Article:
Ashkelon skeletons dated to the tenth and ninth centuries bc bear almost no trace of European heritage, suggesting that the immigrants had no lasting genetic legacy.

Composite image of Cat image stored in metabolites and original artwork of Cat Killing a Serpent

A painting of a cat (right) was stored in digital form in chemical spots, which could be ‘read’ to reconstruct the image (left). Credit: Left:Eamonn Kennedy/Chris Arcadia/Brown University Right:Charles K. Wilkinson/Rogers Fund

Information technology

A ‘molecular thumb drive’ stores big files in small droplets

Information is encoded in spots made of assorted substances.

Droplets of small molecules such as amino acids and sugars hold promise as a highly efficient data-storage system.

To cope with the breakneck pace of digital-data generation, researchers have eyed DNA-based storage systems, which might store information more densely than traditional semiconductor chips. But droplets of even smaller molecules offer another option, according to work by Jacob Rosenstein and his colleagues at Brown University in Providence, Rhode Island.

The researchers fed a digital image file — coded as a pattern of ones and zeroes — to a liquid-spraying robot, which translated this pattern onto a steel plate as a grid of droplets containing mixtures of these molecules. Within each droplet, the addition or exclusion of each substance represented a one or zero, respectively, from the original image file. Once the droplets dried, an instrument recovered the image’s digital code of ones and zeroes by analysing the chemicals at each of the thousands of positions in the grid.

The researchers encoded and retrieved images up to several kilobytes in size.

A traffic policeman on duty in the snow, outside Horseguards in Whitehall, 1968.

Historical measurements of British snowfall (pictured, London in 1968) helped to reveal glitches in a key meteorological data series. Credit: Peter King/Getty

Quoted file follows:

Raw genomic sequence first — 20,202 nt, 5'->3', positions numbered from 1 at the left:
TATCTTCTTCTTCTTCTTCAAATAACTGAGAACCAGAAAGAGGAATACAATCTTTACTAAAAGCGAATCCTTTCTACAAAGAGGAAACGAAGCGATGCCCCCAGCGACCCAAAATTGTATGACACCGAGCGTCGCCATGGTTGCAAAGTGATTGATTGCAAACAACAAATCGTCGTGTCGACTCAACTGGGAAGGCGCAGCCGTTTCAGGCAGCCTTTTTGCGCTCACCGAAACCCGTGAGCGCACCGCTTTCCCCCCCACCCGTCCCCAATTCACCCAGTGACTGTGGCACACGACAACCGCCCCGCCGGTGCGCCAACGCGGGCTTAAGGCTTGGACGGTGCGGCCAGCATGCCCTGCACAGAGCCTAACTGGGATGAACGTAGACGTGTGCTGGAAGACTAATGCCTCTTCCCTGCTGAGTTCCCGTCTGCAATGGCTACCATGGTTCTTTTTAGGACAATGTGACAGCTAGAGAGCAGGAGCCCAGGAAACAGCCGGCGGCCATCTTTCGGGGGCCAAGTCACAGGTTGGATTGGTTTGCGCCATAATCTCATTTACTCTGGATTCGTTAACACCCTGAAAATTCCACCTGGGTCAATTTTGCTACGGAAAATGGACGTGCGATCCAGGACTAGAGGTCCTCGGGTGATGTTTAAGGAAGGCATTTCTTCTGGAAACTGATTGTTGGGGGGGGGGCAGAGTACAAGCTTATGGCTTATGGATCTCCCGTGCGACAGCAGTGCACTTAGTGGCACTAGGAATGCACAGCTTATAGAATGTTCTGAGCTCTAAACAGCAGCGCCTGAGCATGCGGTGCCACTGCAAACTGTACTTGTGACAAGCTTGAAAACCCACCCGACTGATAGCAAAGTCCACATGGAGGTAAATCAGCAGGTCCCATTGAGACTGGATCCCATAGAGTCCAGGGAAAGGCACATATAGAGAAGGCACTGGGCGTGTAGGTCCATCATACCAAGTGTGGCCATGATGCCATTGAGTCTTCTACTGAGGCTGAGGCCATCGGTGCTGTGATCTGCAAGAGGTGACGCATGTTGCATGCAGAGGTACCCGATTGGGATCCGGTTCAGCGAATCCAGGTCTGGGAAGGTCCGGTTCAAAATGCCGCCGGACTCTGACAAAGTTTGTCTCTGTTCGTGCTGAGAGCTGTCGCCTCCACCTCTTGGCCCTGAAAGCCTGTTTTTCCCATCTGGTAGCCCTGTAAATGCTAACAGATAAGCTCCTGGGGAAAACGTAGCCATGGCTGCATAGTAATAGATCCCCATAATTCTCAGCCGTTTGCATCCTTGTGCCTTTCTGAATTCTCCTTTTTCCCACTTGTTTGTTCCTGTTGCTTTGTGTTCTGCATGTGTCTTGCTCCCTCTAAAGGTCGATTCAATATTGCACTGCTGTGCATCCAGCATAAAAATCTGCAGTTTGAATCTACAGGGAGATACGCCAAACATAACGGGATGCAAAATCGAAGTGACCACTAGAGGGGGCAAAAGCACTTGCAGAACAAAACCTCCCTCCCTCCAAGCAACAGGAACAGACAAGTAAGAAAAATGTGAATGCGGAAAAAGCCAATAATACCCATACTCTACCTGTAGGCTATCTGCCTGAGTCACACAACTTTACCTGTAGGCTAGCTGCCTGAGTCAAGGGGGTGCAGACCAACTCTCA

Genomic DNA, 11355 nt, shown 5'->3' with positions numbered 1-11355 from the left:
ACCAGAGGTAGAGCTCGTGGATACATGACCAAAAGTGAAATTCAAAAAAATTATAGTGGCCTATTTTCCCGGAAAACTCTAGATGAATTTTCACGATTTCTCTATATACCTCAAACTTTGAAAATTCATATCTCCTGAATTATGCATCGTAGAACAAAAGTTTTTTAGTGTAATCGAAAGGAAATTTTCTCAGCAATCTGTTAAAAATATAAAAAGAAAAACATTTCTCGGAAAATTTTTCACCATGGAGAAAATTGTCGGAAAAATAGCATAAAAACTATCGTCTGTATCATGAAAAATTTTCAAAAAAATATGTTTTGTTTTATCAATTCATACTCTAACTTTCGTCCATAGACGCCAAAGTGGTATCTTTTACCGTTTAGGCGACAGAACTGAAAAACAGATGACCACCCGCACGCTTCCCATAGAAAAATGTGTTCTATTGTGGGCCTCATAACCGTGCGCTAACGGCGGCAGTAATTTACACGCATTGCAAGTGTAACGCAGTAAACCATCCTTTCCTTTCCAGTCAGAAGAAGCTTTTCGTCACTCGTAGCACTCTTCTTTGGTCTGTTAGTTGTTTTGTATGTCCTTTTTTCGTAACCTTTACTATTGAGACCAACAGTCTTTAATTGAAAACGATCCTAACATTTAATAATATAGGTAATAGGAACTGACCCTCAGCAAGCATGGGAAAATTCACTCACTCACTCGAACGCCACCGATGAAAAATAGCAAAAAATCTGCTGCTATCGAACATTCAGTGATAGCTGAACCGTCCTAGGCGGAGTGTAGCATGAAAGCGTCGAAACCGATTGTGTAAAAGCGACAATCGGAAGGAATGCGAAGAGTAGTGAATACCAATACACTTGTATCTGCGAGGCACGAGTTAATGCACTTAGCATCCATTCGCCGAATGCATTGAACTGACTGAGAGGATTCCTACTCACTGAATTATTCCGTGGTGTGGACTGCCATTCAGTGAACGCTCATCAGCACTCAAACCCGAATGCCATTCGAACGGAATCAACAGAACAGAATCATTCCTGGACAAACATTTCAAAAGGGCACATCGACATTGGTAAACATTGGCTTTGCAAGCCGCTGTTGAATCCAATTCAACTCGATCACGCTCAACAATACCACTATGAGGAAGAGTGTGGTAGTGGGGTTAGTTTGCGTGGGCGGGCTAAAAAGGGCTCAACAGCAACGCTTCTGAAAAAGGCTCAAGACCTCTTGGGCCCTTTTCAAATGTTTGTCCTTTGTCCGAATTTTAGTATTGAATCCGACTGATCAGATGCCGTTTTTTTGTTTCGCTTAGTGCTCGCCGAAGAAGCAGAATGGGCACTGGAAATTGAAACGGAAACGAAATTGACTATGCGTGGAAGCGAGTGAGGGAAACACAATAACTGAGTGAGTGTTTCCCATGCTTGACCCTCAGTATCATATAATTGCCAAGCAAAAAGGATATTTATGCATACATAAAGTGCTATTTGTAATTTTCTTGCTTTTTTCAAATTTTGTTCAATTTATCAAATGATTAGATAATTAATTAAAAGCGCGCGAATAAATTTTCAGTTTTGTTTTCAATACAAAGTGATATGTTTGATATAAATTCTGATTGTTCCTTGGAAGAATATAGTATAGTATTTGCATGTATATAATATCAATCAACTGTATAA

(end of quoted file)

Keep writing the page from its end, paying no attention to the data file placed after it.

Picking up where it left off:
Climate sciences

Biased data undermine an iconic weather record

Flaws are revealed in a highly cited database that dates back more than two centuries.

Scientists have identified biased data in an iconic meteorological record, and are now challenging conclusions about long-term precipitation trends in England, Wales and possibly other regions.

The England and Wales Precipitation (EWP) series is a continuous monthly record of British snow and rainfall, stretching back to 1766. For decades, climate scientists have used this record — one of the longest-running available — to examine precipitation and atmospheric-circulation patterns in northwest Europe.

Conor Murphy at Maynooth University, Ireland, and his colleagues drew on independent data, including long-term measurements of British snowfall, to reconstruct the record’s early portion. Their reconstruction showed that the EWP underestimated winter precipitation before 1870, whereas summer rainfall was overestimated before 1820. As a result, the widely accepted conclusion that winters have become wetter and summers dryer since 1766 appears to be an artefact.

Scientists should exercise caution in using early EWP data and when drawing conclusions from other multicentury precipitation datasets, the authors say.